Revolutionary Iran: Challenge and Response in the Middle East
In the fall of 1985, R.K. Ramazani, a historian at the University of Virginia, urged in an article in Foreign Policy that the United States “bury the hatchet” with Iran and seek a reconciliation with the Islamic Republic. He emphasized, of course, the strategic importance of improving relations with a country of over 45 million people that borders on the Soviet Union, Pakistan, Afghanistan, and Turkey. More important, he detected a new and more pragmatic direction in Iran’s foreign policy. This moderating trend, he believed, provided the opening for an American initiative. He felt that exploiting this opening should be a matter of some urgency. “America’s failure to temper its containment policy [toward Iran],” he wrote, “could destroy any chance for exploring any opportunity for reconciliation that may already exist.”1
Ironically, at the very time Mr. Ramazani was making his plea, the Reagan administration was taking the first tentative steps to establish contact with Iranian officials. That initiative, we now know, turned out very badly. While there is much to be said in favor of talks between the US and Iran, the Reagan administration’s approach to Iran was ineptly handled. Aside from the domestic effects of this much publicized affair, the bungled initiative suggests, at the very least, a misreading of the play of politics in Iran itself.
It is on the Iranian side of this equation that Mr. Ramazani’s book, which elaborates the argument of his Foreign Policy article, is particularly useful. He provides an account of the ideology, practice, and evolution of Iran’s foreign policy since the overthrow of the Shah in 1979. He believes this policy must be seen in its regional setting, and examines the reaction of the neighboring states and the countries of the Middle East to the Iranian revolution. Hence the “challenge and response” of his book’s subtitle.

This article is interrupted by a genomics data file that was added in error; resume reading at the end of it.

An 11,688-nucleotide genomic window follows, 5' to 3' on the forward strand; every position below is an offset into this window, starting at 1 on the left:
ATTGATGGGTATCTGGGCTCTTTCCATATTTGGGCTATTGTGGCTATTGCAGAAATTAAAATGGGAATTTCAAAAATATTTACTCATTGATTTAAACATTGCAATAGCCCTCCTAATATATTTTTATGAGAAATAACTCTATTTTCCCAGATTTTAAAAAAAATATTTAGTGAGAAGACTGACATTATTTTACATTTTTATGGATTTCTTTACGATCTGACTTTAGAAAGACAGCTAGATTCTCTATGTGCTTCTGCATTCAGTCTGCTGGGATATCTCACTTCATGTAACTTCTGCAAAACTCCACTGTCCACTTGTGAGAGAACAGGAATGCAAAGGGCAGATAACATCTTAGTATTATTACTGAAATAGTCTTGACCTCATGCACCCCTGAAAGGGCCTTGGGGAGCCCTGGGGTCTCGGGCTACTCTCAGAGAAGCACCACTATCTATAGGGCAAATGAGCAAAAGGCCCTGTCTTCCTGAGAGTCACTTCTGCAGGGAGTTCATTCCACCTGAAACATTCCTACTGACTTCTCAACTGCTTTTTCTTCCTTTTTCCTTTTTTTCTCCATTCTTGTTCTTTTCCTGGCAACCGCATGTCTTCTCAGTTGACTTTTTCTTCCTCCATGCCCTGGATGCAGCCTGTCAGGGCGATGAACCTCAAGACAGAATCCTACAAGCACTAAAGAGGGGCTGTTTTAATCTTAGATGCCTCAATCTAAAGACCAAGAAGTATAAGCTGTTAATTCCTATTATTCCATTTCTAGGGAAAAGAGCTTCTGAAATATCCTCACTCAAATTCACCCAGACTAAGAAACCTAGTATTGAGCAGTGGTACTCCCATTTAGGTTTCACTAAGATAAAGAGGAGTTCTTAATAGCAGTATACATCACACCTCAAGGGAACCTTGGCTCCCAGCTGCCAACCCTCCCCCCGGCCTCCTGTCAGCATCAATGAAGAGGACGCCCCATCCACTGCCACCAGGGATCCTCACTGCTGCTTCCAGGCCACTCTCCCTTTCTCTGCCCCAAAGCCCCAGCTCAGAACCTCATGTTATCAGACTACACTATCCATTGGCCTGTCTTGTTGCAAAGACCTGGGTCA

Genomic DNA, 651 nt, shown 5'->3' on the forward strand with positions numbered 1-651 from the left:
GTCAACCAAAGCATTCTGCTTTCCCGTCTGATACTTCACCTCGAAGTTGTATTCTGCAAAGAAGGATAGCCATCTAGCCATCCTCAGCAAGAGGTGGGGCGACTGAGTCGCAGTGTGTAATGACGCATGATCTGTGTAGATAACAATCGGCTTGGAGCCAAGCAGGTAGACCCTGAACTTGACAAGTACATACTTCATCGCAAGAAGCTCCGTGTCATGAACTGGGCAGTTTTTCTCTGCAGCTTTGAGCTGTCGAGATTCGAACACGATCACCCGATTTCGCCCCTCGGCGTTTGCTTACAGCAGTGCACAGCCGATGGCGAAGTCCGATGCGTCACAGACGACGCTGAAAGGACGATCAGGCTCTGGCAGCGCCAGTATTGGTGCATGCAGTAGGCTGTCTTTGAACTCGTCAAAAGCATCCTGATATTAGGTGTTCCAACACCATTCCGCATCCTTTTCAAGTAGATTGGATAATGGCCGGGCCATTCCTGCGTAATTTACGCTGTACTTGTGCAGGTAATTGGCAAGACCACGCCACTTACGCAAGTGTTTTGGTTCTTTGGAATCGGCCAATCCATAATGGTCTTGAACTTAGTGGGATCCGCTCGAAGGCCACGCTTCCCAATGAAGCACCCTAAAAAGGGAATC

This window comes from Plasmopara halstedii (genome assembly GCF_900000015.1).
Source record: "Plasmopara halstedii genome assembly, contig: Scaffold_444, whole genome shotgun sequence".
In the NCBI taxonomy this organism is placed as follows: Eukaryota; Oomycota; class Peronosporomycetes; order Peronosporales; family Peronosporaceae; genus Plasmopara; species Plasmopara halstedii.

The foreign policy of the Islamic Republic, from the beginning, displayed a mixture of revolutionary zeal and pragmatic calculation. It dramatically reversed some of the foreign policies pursued under the Shah and continued others. Iran broke off relations with Israel and South Africa. Relations with the United States grew strained and then cracked after American hostages were taken in November 1979. A mood of national and Islamic assertiveness and a strong reaction against foreign influence led most Western businessmen and technicians to leave the country.
Clerics associated with Iran’s religious leaders toured the Persian Gulf states preaching revolution and Khomeini’s message of Islamic militancy. To the consternation of the foreign ministry, one senior cleric, Ayatollah Sadeq Ruhani, revived the Iranian claim to Bahrain and warned its ruler he would have him overthrown if he did not treat his people with more consideration. Iran’s first president, Abolhasan Bani-Sadr, predicted the conservative regimes of the Gulf would be “swept away like dust in the wind” once their peoples followed the Iranian example.
Iraq’s invasion of Iran greatly exacerbated this radical temper. When he sent his divisions into Iran in September 1980, the Iraqi president, Saddam Hussein,…
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